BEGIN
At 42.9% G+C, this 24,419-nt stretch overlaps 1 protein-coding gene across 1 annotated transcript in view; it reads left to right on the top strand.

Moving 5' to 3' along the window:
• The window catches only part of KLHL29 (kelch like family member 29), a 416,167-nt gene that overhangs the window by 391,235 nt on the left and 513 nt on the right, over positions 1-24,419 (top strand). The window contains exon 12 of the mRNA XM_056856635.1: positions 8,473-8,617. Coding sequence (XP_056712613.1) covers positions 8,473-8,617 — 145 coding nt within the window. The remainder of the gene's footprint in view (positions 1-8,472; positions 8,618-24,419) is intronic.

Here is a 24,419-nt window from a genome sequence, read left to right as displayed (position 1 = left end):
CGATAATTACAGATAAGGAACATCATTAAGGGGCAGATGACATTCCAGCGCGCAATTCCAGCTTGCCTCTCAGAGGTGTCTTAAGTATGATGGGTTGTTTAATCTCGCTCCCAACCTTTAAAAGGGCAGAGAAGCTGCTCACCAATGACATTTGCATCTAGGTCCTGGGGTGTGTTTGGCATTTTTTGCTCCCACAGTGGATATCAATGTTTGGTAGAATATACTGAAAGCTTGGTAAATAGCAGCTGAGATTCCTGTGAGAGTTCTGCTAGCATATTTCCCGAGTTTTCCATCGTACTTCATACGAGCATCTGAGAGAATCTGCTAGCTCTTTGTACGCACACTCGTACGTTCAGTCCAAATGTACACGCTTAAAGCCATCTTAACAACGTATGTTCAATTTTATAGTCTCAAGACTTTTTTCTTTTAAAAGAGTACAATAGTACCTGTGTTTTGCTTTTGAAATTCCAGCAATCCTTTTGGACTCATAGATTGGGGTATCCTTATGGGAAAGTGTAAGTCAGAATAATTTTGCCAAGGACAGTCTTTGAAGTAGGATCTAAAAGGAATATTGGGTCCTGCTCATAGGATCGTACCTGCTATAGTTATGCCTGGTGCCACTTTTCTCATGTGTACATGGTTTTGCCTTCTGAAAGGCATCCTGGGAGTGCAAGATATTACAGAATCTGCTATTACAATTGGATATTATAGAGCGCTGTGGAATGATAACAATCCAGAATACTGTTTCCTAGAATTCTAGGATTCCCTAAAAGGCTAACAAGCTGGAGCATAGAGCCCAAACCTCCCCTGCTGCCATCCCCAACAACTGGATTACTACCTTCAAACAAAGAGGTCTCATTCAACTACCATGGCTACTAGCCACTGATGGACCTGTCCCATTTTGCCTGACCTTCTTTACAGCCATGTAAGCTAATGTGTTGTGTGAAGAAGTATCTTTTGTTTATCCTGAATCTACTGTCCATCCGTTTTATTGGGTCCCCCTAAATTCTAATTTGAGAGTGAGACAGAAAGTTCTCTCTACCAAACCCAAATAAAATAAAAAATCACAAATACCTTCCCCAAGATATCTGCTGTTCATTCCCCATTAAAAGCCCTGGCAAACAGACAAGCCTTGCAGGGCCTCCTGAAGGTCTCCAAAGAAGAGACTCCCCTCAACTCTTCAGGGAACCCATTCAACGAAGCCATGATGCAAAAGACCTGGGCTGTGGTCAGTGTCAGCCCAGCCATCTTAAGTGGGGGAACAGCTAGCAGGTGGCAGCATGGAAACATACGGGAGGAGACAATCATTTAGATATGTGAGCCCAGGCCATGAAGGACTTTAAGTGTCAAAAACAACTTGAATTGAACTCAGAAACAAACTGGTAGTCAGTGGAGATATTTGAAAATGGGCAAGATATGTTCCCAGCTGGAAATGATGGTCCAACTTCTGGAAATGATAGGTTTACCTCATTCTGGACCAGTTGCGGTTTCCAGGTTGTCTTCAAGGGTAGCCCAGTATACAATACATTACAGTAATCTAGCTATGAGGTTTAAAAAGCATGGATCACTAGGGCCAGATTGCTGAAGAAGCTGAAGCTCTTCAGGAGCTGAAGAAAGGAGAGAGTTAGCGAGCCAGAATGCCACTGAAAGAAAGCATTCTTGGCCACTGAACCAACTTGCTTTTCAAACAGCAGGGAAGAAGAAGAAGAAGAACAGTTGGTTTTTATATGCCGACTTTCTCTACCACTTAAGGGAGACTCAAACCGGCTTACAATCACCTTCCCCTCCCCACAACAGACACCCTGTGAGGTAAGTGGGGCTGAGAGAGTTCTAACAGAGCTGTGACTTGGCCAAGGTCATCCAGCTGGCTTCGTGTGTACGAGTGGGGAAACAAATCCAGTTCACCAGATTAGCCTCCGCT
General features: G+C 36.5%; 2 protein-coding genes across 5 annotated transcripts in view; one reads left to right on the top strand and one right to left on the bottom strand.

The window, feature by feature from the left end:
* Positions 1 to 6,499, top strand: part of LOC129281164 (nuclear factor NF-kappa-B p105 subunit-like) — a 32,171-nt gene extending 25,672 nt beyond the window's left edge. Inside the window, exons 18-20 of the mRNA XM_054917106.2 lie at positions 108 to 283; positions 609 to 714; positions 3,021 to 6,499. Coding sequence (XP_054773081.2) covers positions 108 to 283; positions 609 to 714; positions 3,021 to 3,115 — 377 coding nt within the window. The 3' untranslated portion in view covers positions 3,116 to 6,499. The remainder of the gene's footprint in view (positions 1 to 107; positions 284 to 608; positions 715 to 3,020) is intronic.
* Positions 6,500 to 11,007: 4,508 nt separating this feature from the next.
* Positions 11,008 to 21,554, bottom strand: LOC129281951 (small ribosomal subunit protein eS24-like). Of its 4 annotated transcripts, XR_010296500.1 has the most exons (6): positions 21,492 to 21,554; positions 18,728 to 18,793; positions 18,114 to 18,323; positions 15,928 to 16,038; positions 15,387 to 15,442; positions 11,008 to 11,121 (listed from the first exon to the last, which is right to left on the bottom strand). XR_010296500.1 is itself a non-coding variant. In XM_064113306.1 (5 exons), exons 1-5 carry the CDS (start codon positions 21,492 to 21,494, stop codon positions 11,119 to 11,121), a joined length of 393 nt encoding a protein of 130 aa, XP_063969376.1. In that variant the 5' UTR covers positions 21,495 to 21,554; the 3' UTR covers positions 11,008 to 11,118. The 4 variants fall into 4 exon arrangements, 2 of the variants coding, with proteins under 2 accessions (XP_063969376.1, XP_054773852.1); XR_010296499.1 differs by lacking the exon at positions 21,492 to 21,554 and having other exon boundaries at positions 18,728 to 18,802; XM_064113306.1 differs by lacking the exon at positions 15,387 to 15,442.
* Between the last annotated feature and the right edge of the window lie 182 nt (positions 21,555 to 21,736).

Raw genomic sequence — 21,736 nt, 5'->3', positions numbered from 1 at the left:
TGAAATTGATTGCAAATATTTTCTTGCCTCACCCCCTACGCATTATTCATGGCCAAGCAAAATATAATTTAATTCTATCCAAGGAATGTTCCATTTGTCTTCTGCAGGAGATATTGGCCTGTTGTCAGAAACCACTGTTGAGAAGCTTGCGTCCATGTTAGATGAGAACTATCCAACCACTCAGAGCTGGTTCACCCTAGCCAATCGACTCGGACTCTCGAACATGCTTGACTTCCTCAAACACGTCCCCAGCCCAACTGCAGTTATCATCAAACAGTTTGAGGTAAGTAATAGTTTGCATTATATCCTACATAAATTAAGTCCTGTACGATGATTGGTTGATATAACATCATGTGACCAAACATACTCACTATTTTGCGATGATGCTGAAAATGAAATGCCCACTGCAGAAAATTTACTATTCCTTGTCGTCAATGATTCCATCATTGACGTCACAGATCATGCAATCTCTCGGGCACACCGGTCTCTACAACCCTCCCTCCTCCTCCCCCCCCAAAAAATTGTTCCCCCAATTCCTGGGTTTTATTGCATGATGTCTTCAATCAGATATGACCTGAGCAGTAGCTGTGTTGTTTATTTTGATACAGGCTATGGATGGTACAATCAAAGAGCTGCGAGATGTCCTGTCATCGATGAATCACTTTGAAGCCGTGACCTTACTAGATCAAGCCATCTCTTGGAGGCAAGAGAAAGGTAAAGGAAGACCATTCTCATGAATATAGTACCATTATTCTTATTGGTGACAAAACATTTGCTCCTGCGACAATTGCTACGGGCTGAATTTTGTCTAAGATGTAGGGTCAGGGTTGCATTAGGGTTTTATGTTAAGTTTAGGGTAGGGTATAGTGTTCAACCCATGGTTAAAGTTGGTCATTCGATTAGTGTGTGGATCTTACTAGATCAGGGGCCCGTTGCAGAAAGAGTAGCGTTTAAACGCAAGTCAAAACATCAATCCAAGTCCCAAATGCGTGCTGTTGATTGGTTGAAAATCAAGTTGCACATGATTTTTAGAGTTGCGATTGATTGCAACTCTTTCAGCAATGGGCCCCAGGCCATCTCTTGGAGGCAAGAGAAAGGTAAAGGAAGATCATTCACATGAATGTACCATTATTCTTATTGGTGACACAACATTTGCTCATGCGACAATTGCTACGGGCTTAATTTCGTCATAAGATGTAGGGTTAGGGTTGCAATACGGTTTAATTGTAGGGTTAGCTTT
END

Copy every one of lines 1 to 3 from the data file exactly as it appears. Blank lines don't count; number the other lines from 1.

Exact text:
At 42.9% G+C, this 24,419-nt stretch overlaps 1 protein-coding gene across 1 annotated transcript in view; it reads left to right on the top strand.

Moving 5' to 3' along the window:
• The window catches only part of KLHL29 (kelch like family member 29), a 416,167-nt gene that overhangs the window by 391,235 nt on the left and 513 nt on the right, over positions 1-24,419 (top strand). The window contains exon 12 of the mRNA XM_056856635.1: positions 8,473-8,617. Coding sequence (XP_056712613.1) covers positions 8,473-8,617 — 145 coding nt within the window. The remainder of the gene's footprint in view (positions 1-8,472; positions 8,618-24,419) is intronic.